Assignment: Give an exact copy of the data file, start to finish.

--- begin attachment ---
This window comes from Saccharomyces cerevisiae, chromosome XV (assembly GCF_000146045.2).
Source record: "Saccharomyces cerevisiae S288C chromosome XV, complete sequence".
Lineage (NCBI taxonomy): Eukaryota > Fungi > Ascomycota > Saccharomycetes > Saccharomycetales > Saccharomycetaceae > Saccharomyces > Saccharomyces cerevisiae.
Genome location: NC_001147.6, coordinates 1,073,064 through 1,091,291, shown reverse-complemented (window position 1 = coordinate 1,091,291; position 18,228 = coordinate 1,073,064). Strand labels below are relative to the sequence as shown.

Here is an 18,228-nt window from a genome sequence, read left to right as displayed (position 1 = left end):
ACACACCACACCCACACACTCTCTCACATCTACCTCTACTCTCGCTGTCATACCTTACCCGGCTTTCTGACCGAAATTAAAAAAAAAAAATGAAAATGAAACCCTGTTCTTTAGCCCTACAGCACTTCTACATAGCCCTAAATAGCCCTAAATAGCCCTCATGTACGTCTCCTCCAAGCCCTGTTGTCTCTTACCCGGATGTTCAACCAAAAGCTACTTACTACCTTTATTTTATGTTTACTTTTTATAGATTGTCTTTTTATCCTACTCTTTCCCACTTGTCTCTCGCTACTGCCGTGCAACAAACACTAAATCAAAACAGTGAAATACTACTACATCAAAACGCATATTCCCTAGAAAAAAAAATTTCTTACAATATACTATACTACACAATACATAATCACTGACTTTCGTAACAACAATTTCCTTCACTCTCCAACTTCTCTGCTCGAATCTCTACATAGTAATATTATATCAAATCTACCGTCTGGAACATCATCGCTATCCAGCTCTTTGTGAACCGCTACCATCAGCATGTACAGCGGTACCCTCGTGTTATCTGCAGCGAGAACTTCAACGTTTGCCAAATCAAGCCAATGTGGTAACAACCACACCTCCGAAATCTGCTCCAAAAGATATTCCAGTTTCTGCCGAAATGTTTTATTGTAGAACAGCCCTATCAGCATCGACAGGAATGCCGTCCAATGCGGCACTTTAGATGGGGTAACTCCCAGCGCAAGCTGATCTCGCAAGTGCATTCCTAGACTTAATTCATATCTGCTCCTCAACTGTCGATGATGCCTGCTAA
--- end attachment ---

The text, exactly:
This window comes from Saccharomyces cerevisiae, chromosome XV (assembly GCF_000146045.2).
Source record: "Saccharomyces cerevisiae S288C chromosome XV, complete sequence".
Lineage (NCBI taxonomy): Eukaryota > Fungi > Ascomycota > Saccharomycetes > Saccharomycetales > Saccharomycetaceae > Saccharomyces > Saccharomyces cerevisiae.
Genome location: NC_001147.6, coordinates 1,073,064 through 1,091,291, shown reverse-complemented (window position 1 = coordinate 1,091,291; position 18,228 = coordinate 1,073,064). Strand labels below are relative to the sequence as shown.

Here is an 18,228-nt window from a genome sequence, read left to right as displayed (position 1 = left end):
ACACACCACACCCACACACTCTCTCACATCTACCTCTACTCTCGCTGTCATACCTTACCCGGCTTTCTGACCGAAATTAAAAAAAAAAAATGAAAATGAAACCCTGTTCTTTAGCCCTACAGCACTTCTACATAGCCCTAAATAGCCCTAAATAGCCCTCATGTACGTCTCCTCCAAGCCCTGTTGTCTCTTACCCGGATGTTCAACCAAAAGCTACTTACTACCTTTATTTTATGTTTACTTTTTATAGATTGTCTTTTTATCCTACTCTTTCCCACTTGTCTCTCGCTACTGCCGTGCAACAAACACTAAATCAAAACAGTGAAATACTACTACATCAAAACGCATATTCCCTAGAAAAAAAAATTTCTTACAATATACTATACTACACAATACATAATCACTGACTTTCGTAACAACAATTTCCTTCACTCTCCAACTTCTCTGCTCGAATCTCTACATAGTAATATTATATCAAATCTACCGTCTGGAACATCATCGCTATCCAGCTCTTTGTGAACCGCTACCATCAGCATGTACAGCGGTACCCTCGTGTTATCTGCAGCGAGAACTTCAACGTTTGCCAAATCAAGCCAATGTGGTAACAACCACACCTCCGAAATCTGCTCCAAAAGATATTCCAGTTTCTGCCGAAATGTTTTATTGTAGAACAGCCCTATCAGCATCGACAGGAATGCCGTCCAATGCGGCACTTTAGATGGGGTAACTCCCAGCGCAAGCTGATCTCGCAAGTGCATTCCTAGACTTAATTCATATCTGCTCCTCAACTGTCGATGATGCCTGCTAA